The owners of residences on the north side of Vancouver’s Point Grey Road have some of the most spectacular  views of English Bay and the North Shore mountains, unfettered by public walkways between their properties and the ocean. The City of Vancouver used to have a policy to purchase land along the north side of this street, so that all Vancouverites could enjoy the magnificent views. The intent was to eventually provide access to the beach, which is public in Vancouver.  Margaret Pigott Park is one example of a north side of Point Grey Road private property that was purchased for public use.




While the bikeway portion of the Seaside Greenway has been developed along Point Grey Road, the news for walkers has not been as positive. The city sidewalks on the north side of Point Grey Road are often squished beside the curb, with private landscaping from the large houses encroaching on the city boulevard, making the sidewalk feel even narrower. Most of this private landscaping encroachment consists of hedging and trees.

And then came the elephant. Yes, there was an elephant sculpture installed in the front yard of a house on Point Grey Road’s north side. The property owners fenced the elephant in with a handsome black wrought iron fence that encroached on city owned boulevard land right up to the sidewalk.


In other parts of the city, this does not seem to happen. There is a public understanding that the city owns the land that is called the public boulevard, and that this strip of land extends on both sides of the sidewalk. The location of the water service in front of Vancouver properties is an indication of where the City’s land ownership ends and the private homeowner’s property begins.


Jeff Lee’s article in the Vancouver Sun describes how homeowners on the north side of Point Grey Road are upset with the city’s plans to upgrade the sidewalk as part of a 6.4 million dollar project completing the seawall walkway. This upgrade will mean the city is taking back city land usurped by private hedges and fences to make a sidewalk wide and comfortable, like the rest of the seawall walkway. There will be a 1.2 meter strip between the homeowner’s front yard and the start of the sidewalk.

The City’s plans were originally to place a seawall walk right beside the ocean, in front of the Point Grey houses. This was nixed by the residents, as well as by environmental concerns.

The Point Grey residents held a rally on Sunday protesting the installation of the sidewalk, claiming it was an example of bad fiscal spending and citing the challenges residents would have in exiting their properties in vehicles with walkers and cyclists on the city street.

But here’s the point-taking back this strip of city owned land and putting it in public use for walkers is not about today, it is about tomorrow. Anywhere else in the city I would argue we would have dealt with this landscape encroachment on a popular walking street years ago. It would have made sense to have implemented this wider sidewalk at the time of the adoption of the expansion of the Seaside Greenway. The  properties along Point Grey Road benefited from a huge real estate lift the moment this street was designated.  That was the time to negotiate the return of the public boulevard for the safety, comfort and convenience of  walkers, people pushing strollers, and wheelchair users.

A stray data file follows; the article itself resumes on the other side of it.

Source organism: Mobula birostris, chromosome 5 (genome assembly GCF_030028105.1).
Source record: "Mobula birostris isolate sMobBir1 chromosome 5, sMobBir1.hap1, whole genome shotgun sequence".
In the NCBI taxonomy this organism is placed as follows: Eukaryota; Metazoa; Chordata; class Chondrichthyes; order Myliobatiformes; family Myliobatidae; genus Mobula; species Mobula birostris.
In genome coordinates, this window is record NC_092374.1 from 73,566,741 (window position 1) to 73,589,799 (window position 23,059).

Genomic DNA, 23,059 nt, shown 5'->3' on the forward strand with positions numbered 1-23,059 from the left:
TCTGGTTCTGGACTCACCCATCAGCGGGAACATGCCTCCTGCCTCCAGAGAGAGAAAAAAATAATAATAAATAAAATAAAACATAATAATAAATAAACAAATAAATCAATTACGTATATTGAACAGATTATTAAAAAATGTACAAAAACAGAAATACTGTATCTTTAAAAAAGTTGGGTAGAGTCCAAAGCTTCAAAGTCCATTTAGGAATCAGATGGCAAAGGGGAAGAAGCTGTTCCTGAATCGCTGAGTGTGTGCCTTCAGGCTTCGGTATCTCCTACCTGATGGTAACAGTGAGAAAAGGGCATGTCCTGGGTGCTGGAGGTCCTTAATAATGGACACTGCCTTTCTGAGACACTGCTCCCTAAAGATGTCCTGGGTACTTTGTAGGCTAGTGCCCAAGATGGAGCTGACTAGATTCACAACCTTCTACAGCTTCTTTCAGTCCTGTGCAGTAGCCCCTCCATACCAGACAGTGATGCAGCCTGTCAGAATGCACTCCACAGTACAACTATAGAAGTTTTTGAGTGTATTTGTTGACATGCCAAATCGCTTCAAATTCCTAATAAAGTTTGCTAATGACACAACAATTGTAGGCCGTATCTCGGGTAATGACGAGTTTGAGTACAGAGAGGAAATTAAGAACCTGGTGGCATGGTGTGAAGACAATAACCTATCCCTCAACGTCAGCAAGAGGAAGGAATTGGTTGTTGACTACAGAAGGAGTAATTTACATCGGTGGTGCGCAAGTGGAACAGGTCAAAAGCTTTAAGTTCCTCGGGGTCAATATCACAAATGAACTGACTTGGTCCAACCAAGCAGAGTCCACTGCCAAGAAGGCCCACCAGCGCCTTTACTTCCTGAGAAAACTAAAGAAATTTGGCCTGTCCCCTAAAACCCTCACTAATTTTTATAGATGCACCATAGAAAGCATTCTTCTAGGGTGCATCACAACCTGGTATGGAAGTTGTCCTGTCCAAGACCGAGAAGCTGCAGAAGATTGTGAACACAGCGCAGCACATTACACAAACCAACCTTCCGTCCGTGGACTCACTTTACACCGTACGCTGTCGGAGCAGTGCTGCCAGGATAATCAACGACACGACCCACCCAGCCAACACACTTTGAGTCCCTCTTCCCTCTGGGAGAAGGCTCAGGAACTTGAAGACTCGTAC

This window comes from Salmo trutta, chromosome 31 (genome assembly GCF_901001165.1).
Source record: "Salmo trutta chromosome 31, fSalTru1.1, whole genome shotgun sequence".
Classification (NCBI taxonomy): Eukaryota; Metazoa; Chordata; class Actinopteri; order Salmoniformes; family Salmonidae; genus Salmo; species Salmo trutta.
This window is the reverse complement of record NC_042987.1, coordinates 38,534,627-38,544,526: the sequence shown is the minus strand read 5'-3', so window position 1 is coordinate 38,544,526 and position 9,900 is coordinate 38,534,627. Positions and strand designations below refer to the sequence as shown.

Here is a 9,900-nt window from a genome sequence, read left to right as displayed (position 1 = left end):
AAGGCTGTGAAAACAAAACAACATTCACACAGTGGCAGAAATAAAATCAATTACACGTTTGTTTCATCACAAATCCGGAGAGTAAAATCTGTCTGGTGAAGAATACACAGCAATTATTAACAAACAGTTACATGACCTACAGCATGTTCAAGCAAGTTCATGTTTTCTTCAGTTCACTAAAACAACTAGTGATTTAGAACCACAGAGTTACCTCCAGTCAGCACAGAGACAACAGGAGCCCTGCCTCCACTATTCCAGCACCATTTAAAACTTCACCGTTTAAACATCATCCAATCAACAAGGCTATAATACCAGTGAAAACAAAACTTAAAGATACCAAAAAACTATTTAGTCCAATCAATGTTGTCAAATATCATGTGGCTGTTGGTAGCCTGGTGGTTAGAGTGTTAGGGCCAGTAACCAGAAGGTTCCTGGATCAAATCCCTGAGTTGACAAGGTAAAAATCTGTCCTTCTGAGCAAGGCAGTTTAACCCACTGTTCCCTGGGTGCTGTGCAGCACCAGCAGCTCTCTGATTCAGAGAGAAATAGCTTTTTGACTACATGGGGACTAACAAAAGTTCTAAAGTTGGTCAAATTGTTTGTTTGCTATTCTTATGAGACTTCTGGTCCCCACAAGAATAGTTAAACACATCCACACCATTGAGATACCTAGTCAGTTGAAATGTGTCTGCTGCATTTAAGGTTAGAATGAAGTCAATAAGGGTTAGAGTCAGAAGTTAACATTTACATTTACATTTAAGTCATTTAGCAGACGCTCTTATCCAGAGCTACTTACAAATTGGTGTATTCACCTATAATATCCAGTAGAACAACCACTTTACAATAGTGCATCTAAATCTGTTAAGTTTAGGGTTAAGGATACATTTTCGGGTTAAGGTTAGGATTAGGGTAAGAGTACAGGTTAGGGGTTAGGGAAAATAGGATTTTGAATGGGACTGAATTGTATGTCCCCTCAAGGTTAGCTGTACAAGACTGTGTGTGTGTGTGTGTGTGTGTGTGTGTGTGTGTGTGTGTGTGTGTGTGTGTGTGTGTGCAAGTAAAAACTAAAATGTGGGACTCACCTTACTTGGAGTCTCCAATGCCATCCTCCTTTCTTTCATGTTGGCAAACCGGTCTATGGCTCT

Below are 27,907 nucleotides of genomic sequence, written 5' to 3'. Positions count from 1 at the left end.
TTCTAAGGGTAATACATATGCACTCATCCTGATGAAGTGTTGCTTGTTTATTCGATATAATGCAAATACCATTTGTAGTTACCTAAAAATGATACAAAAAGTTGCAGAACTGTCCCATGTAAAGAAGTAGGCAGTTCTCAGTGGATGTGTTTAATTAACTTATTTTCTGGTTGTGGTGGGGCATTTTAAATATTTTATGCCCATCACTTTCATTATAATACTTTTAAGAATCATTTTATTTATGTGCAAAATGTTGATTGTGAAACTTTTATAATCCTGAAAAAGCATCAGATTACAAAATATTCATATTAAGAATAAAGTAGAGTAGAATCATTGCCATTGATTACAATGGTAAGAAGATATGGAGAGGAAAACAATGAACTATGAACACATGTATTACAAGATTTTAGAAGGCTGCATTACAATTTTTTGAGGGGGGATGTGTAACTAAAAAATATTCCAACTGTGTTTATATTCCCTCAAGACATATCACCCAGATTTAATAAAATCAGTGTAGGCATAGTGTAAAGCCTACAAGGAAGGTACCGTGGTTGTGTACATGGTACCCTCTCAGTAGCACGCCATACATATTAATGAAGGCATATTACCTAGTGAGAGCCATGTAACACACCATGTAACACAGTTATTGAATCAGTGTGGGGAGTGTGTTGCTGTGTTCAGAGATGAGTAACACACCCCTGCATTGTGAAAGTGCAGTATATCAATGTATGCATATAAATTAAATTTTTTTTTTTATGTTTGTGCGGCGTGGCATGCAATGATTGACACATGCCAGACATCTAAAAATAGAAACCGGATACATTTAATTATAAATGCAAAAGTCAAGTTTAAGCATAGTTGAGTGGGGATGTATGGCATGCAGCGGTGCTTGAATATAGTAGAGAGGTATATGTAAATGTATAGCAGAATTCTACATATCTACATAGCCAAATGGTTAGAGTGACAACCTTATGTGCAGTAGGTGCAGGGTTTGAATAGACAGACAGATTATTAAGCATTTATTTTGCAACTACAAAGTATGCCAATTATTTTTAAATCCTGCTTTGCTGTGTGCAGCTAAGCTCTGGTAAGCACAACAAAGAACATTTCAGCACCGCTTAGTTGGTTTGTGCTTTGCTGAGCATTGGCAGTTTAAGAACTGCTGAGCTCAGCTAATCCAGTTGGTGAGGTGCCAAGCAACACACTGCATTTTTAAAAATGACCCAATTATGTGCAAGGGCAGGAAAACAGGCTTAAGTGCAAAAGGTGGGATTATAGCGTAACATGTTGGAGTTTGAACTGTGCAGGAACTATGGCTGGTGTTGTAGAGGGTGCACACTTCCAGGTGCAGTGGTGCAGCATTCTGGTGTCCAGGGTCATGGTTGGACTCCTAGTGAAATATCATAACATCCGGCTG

Hopefully future generations of Vancouverites can vision the Seaside Greenway as a stroll, not just a bike ride. How we deal with these issues today by following established city policy and protocol shapes the public realm, our public spaces, and our future place. There will be no more elephant in that yard.


Buenos Aires And Seniors Inclusivity




This article published in World Crunch describes the innovative work that another by-the-sea city, with a very  large elderly population is undertaking to improve place and home for senior citizens.  With a quarter of its residents, approximately 700,000 people as senior citizens,  the municipal government

 “has forged a comprehensive plan, called PIAM, to revamp public spaces and improve the homes of the elderly. It expects to implement the changes beginning next year. The plans include new, better-suited furniture in public places (park benches that are specifically adapted, for example, to older people’s body shapes), prototypes of tricycles the elderly can use along cycling tracks, and more roofs over bus stops. The city also plans to measure how long it really takes seniors to cross busy streets and reprogram traffic lights accordingly.”

Prototypes are needed for better wheelchair access in public places, and in the home “simple measures, such as raising the height of sockets, having fewer items of furniture, not using carpets, mats or rugs, or fixing handles” she says.

The work is based upon WHO’s (World Health Organization) age friendly city designation. But what is important here is that this process involved collaborating with all parties including seniors to ensure that old people are included-without barriers, be they architectural or cultural. It is all in the detail, and Buenos Aires seems to be on  the right track.